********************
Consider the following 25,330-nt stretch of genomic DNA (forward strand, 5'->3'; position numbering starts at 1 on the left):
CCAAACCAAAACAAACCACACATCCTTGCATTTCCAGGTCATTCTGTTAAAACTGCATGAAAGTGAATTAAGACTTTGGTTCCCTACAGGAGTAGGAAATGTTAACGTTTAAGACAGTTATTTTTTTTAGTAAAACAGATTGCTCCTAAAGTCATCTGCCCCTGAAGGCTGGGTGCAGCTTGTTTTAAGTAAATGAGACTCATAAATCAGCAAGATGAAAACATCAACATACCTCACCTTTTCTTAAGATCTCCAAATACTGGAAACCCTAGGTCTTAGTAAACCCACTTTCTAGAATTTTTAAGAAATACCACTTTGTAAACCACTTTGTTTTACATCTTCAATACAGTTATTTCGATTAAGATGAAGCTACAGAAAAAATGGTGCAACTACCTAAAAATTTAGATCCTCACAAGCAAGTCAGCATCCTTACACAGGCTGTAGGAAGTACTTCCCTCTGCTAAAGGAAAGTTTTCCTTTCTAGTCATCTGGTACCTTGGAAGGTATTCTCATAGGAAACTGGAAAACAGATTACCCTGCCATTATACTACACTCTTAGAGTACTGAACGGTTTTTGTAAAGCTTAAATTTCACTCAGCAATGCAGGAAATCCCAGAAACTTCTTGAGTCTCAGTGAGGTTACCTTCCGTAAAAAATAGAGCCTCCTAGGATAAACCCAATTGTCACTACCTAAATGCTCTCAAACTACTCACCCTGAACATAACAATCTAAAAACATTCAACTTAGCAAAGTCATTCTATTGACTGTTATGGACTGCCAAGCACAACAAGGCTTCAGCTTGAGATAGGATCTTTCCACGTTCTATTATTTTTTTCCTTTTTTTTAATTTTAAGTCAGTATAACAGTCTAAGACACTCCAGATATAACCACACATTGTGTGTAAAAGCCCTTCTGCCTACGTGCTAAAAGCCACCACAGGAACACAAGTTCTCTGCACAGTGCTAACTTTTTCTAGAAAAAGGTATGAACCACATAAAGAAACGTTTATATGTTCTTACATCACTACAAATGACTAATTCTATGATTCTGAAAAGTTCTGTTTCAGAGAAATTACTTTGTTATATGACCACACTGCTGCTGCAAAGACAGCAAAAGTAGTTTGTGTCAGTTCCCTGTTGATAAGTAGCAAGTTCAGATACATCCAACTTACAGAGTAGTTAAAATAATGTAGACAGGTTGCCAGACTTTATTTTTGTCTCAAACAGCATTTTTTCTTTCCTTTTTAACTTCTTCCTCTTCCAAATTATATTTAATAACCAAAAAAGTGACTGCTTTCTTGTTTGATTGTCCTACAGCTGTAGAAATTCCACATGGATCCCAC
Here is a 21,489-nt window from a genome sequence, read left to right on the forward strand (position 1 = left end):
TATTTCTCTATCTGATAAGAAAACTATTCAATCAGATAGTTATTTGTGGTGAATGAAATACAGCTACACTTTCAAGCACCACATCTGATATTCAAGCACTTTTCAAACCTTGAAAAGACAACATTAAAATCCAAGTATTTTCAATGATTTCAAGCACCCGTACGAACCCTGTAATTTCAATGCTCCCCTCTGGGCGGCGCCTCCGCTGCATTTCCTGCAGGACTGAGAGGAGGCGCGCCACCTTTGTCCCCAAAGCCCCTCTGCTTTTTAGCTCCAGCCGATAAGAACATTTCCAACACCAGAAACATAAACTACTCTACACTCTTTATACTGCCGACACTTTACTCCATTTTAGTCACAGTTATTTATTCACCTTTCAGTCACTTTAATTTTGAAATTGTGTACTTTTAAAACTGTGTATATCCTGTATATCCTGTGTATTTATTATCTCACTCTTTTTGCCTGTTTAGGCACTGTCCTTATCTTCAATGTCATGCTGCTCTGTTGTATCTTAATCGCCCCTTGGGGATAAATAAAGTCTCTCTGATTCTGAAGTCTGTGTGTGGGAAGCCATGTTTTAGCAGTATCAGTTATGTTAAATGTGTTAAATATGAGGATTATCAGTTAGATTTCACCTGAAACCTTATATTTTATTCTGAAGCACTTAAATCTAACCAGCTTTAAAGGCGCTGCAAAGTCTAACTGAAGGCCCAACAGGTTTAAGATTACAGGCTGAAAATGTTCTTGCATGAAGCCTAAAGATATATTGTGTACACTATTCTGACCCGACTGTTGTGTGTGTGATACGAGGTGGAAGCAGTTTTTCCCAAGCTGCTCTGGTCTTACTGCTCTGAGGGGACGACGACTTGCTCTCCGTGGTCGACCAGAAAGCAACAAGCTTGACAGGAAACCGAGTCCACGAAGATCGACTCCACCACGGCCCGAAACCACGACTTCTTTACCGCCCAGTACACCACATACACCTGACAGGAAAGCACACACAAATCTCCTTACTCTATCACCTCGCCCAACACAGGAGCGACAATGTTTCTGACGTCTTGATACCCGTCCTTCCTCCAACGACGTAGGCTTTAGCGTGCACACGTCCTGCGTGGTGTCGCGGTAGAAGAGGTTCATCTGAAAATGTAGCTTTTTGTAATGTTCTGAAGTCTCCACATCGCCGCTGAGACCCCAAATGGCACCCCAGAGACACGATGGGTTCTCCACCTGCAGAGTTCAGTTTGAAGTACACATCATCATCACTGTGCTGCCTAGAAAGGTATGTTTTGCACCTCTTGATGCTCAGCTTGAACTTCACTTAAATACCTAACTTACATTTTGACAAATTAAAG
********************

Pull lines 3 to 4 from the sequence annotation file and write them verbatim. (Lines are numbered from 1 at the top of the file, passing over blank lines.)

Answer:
Here is a 21,489-nt window from a genome sequence, read left to right on the forward strand (position 1 = left end):
TATTTCTCTATCTGATAAGAAAACTATTCAATCAGATAGTTATTTGTGGTGAATGAAATACAGCTACACTTTCAAGCACCACATCTGATATTCAAGCACTTTTCAAACCTTGAAAAGACAACATTAAAATCCAAGTATTTTCAATGATTTCAAGCACCCGTACGAACCCTGTAATTTCAATGCTCCCCTCTGGGCGGCGCCTCCGCTGCATTTCCTGCAGGACTGAGAGGAGGCGCGCCACCTTTGTCCCCAAAGCCCCTCTGCTTTTTAGCTCCAGCCGATAAGAACATTTCCAACACCAGAAACATAAACTACTCTACACTCTTTATACTGCCGACACTTTACTCCATTTTAGTCACAGTTATTTATTCACCTTTCAGTCACTTTAATTTTGAAATTGTGTACTTTTAAAACTGTGTATATCCTGTATATCCTGTGTATTTATTATCTCACTCTTTTTGCCTGTTTAGGCACTGTCCTTATCTTCAATGTCATGCTGCTCTGTTGTATCTTAATCGCCCCTTGGGGATAAATAAAGTCTCTCTGATTCTGAAGTCTGTGTGTGGGAAGCCATGTTTTAGCAGTATCAGTTATGTTAAATGTGTTAAATATGAGGATTATCAGTTAGATTTCACCTGAAACCTTATATTTTATTCTGAAGCACTTAAATCTAACCAGCTTTAAAGGCGCTGCAAAGTCTAACTGAAGGCCCAACAGGTTTAAGATTACAGGCTGAAAATGTTCTTGCATGAAGCCTAAAGATATATTGTGTACACTATTCTGACCCGACTGTTGTGTGTGTGATACGAGGTGGAAGCAGTTTTTCCCAAGCTGCTCTGGTCTTACTGCTCTGAGGGGACGACGACTTGCTCTCCGTGGTCGACCAGAAAGCAACAAGCTTGACAGGAAACCGAGTCCACGAAGATCGACTCCACCACGGCCCGAAACCACGACTTCTTTACCGCCCAGTACACCACATACACCTGACAGGAAAGCACACACAAATCTCCTTACTCTATCACCTCGCCCAACACAGGAGCGACAATGTTTCTGACGTCTTGATACCCGTCCTTCCTCCAACGACGTAGGCTTTAGCGTGCACACGTCCTGCGTGGTGTCGCGGTAGAAGAGGTTCATCTGAAAATGTAGCTTTTTGTAATGTTCTGAAGTCTCCACATCGCCGCTGAGACCCCAAATGGCACCCCAGAGACACGATGGGTTCTCCACCTGCAGAGTTCAGTTTGAAGTACACATCATCATCACTGTGCTGCCTAGAAAGGTATGTTTTGCACCTCTTGATGCTCAGCTTGAACTTCACTTAAATACCTAACTTACATTTTGACAAATTAAAG